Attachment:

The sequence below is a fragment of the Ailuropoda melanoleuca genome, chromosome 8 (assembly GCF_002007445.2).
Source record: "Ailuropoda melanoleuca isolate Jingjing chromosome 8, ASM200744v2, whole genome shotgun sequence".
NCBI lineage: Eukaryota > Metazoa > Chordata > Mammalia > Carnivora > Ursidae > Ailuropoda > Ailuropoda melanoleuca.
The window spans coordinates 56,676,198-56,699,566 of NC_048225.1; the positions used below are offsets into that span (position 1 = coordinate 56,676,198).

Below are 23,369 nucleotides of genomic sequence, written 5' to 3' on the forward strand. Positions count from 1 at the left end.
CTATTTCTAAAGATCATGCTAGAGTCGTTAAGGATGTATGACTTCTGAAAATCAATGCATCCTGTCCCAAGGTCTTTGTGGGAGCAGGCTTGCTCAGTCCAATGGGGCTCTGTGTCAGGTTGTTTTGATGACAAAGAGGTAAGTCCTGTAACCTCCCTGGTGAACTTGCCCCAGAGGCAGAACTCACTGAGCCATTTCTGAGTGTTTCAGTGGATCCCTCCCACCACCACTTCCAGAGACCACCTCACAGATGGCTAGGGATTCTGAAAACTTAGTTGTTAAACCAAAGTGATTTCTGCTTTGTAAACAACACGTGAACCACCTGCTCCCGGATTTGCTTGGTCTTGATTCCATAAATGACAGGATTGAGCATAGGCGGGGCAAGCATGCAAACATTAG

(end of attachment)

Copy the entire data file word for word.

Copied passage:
The sequence below is a fragment of the Ailuropoda melanoleuca genome, chromosome 8 (assembly GCF_002007445.2).
Source record: "Ailuropoda melanoleuca isolate Jingjing chromosome 8, ASM200744v2, whole genome shotgun sequence".
NCBI lineage: Eukaryota > Metazoa > Chordata > Mammalia > Carnivora > Ursidae > Ailuropoda > Ailuropoda melanoleuca.
The window spans coordinates 56,676,198-56,699,566 of NC_048225.1; the positions used below are offsets into that span (position 1 = coordinate 56,676,198).

Below are 23,369 nucleotides of genomic sequence, written 5' to 3' on the forward strand. Positions count from 1 at the left end.
CTATTTCTAAAGATCATGCTAGAGTCGTTAAGGATGTATGACTTCTGAAAATCAATGCATCCTGTCCCAAGGTCTTTGTGGGAGCAGGCTTGCTCAGTCCAATGGGGCTCTGTGTCAGGTTGTTTTGATGACAAAGAGGTAAGTCCTGTAACCTCCCTGGTGAACTTGCCCCAGAGGCAGAACTCACTGAGCCATTTCTGAGTGTTTCAGTGGATCCCTCCCACCACCACTTCCAGAGACCACCTCACAGATGGCTAGGGATTCTGAAAACTTAGTTGTTAAACCAAAGTGATTTCTGCTTTGTAAACAACACGTGAACCACCTGCTCCCGGATTTGCTTGGTCTTGATTCCATAAATGACAGGATTGAGCATAGGCGGGGCAAGCATGCAAACATTAG